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Using (and debugging) Pre-signed S3 URLS

Architecture - A Brief Overview

A Pre-signed URL is used to allow untrusted users to temporary access to private S3 resources. (Example: upload an image to a private S3 bucket).

The URL is a string consists of:

  1. AWS URL of the object to be accessed, and
  2. A signed base64 string describing the HTTP request:
  • HTTP verb (i.e. PUT)
  • S3 operation type (i.e. putObject)
  • S3 object key
  • Your Access Key ID

This URL is then signed by your AWS Secret Access Private Key (See code example below), yeilding the final pre-signed URL. The one-time signed URL is then ready for use.

How it Works

Understanding this section is important for debugging.

Step 1: Signature match

When the URL is accessed, S3 looks at your HTTP request (i.e. PUT mybucket.s3.amazonaws.com/nazgul.png), extracts the Access Key ID and calculates what the signature should look like. It then compares this with the actual signature contained in your request. If the signatures match, execution continues.

If the signatures don't exactly match, (Say, the URL was signed for PUT but you tried POST; you're tring to access the wrong object key, etc), the action will fail with SignatureDoesNotMatch.

❗️ S3 cannot tell you what part of the request is being used incorrectly, all it knows is that the signature does not match. Carefully review every part of your request an dmake that everythign matches.

Step 2: IAM Permission Check

If the signature passes, S3 will temporarily sign in as the IAM user who signed the URL and will execute with their permissions. If the signing IAM user does not have permission to perform the requested action, the request will fail with AccessDenied. Permission can be granted by adding a rule to the S3 bucket's Permissions > Bucket Policy , or by adding an IAM Security Policy granting access to the bucket to the IAM user.

If the IAM user permission check passes, the action will be performed. The signed URL will be immediately expired to prevent reuse.

The IAM user that generates the URL must have the S3 permissions to access the bucket (The S3 permissions getObject, putObject, listBucket, etc.)

If the resource doesn't exist (i.e., GET on a nonexistant file), S3 will also fail with AccessDenied.

Code Example - Generating Signed S3 URLs with AWS Lambda

Setup S3

  1. Create the S3 bucket.
  2. Add the CORS policy from the Appendix in Permissions > CORS Configuration. This will allow JavaScript in the browser to talk to S3.

Setup Lambda

  1. Create a new Node.js Lambda function
  2. Paste in the code from the Appendix, customizing it with your bucket name and anything else you may want to add.
  3. Expose it to the public web using API Gateway (In the Lambda console of your function, click + Add Trigger and select API Gateway). Copy the gateway URL
  4. Locate the Execution Role. Click to visit it in the IAM console.
  5. In the IAM console of the execution role, create a new Policy by clicking Attach Policy > Create Policy. In the wizard, grant access to the S3 bucket we've just created.

Lambda is ready to start signing URLs!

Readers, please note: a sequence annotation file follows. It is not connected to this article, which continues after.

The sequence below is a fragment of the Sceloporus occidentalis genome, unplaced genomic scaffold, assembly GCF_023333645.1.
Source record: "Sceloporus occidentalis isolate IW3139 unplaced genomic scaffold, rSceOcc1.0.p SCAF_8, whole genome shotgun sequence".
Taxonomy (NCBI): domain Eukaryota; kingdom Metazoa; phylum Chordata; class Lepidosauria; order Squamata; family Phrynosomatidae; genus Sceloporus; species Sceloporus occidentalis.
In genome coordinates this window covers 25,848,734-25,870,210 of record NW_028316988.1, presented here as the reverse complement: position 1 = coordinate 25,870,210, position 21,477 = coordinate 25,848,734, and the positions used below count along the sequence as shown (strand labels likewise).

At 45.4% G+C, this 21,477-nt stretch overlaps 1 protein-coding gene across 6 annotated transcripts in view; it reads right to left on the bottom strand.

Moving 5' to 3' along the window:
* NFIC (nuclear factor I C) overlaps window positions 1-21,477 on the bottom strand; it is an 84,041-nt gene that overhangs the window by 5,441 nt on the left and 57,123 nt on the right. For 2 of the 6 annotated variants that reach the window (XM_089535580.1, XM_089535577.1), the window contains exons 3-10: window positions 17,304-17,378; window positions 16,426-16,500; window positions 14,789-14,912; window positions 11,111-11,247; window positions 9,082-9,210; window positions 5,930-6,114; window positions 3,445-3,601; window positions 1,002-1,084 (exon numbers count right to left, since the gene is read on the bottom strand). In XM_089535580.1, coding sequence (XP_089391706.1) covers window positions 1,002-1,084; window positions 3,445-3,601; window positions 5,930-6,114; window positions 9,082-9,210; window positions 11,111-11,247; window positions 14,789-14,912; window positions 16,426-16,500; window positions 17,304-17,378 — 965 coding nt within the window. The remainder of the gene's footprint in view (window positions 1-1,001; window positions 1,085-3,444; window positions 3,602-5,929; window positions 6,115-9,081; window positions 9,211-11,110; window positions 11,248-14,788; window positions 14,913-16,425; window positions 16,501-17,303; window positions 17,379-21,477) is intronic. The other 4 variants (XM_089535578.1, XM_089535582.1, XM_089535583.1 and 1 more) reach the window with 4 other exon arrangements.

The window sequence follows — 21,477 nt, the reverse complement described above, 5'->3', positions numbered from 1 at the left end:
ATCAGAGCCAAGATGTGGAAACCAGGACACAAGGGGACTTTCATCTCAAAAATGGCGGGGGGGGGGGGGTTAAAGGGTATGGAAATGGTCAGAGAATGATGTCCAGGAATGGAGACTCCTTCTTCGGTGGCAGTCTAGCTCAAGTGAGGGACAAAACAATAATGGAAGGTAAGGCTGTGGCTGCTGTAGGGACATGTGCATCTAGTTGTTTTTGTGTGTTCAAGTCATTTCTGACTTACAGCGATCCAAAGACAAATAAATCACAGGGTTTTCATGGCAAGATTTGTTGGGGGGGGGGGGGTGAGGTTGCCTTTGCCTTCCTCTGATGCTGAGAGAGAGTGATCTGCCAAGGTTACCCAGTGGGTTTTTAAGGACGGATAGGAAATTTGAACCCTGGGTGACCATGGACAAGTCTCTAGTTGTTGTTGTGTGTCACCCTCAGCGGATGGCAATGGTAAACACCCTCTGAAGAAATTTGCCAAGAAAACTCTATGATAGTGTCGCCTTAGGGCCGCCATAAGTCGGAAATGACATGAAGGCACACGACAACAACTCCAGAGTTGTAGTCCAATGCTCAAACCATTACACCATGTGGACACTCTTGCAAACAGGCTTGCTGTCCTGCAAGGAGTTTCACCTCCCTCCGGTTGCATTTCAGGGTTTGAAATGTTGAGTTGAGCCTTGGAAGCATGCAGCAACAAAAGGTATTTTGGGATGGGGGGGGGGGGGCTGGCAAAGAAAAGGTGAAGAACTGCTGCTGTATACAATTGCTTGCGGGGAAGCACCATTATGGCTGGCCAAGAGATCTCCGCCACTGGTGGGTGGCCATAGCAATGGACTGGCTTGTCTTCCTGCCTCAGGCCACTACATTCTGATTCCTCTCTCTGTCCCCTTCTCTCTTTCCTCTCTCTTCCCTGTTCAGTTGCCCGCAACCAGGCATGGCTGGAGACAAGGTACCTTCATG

Try:

curl <gateway-url>?filekey=mysecretfile.jpeg&contentType=image%2Fjpeg
# => Should return a signed URL!

Appendix 1: Lambda function

var AWS = require('aws-sdk');
var s3 = new AWS.S3({
  signatureVersion: 'v4',
});

const HTTP_STATUS = {
 OK: 200
}

exports.handler = (event, context) => {
    try {
     if(!event.queryStringParameters) throw `Missing required parameters "filekey" and "contentType"`;
     if(!event.queryStringParameters.contentType) throw `Missing parameter "contentType" Got ${event.queryStringParameters.contentType}`;
      if(!event.queryStringParameters.filekey) throw `Missing parameter "filekey" Got ${event.queryStringParameters.filekey}`;

     const url = s3.getSignedUrl('putObject', {
         Bucket: 'your-bucket',
         Key: event.queryStringParameters.filekey,
         ContentType: event.queryStringParameters.contentType,
         ACL: 'public-read',
         Expires: 600, // URL expiry time in seconds
       });

     var responseCode = 200;

     if (event.queryStringParameters.httpStatus) {
         console.log("Received http status override: " + event.queryStringParameters.httpStatus);
         responseCode = event.queryStringParameters.httpStatus || HTTP_STATUS.OK;
     }

     var responseBody = {
         signed_url: url,
     };

     var response = {
         statusCode: responseCode,
         headers: {
             "Access-Control-Allow-Origin": "*"
         },
         body: JSON.stringify(responseBody)
     };

    return response;
  } catch(error) {
    return {
       statusCode: 400,
       headers: {
           "Access-Control-Allow-Origin": "*"
       },
       body: JSON.stringify(error)
     };
  }
};

Appendix 2; Bucket Policy

This policy make the bucket contents public

{
    "Version": "2012-10-17",
    "Id": "Policy1564527997207",
    "Statement": [
        {
            "Sid": "Stmt1564527321604",
            "Effect": "Allow",
            "Principal": "*",
            "Action": "s3:GetObject",
            "Resource": "arn:aws:s3:::your-bucket/*"
        }
    ]
}

Appendix 3: CORS Configuration

Allows

<?xml version="1.0" encoding="UTF-8"?>
<CORSConfiguration xmlns="http://s3.amazonaws.com/doc/2006-03-01/">
<CORSRule>
    <AllowedOrigin>http://127.0.0.1:8080</AllowedOrigin>
    <AllowedMethod>GET</AllowedMethod>
    <AllowedMethod>PUT</AllowedMethod>
    <AllowedMethod>POST</AllowedMethod>
    <AllowedMethod>DELETE</AllowedMethod>
    <MaxAgeSeconds>3000</MaxAgeSeconds>
    <AllowedHeader>*</AllowedHeader>
</CORSRule>
</CORSConfiguration>

Further Reading

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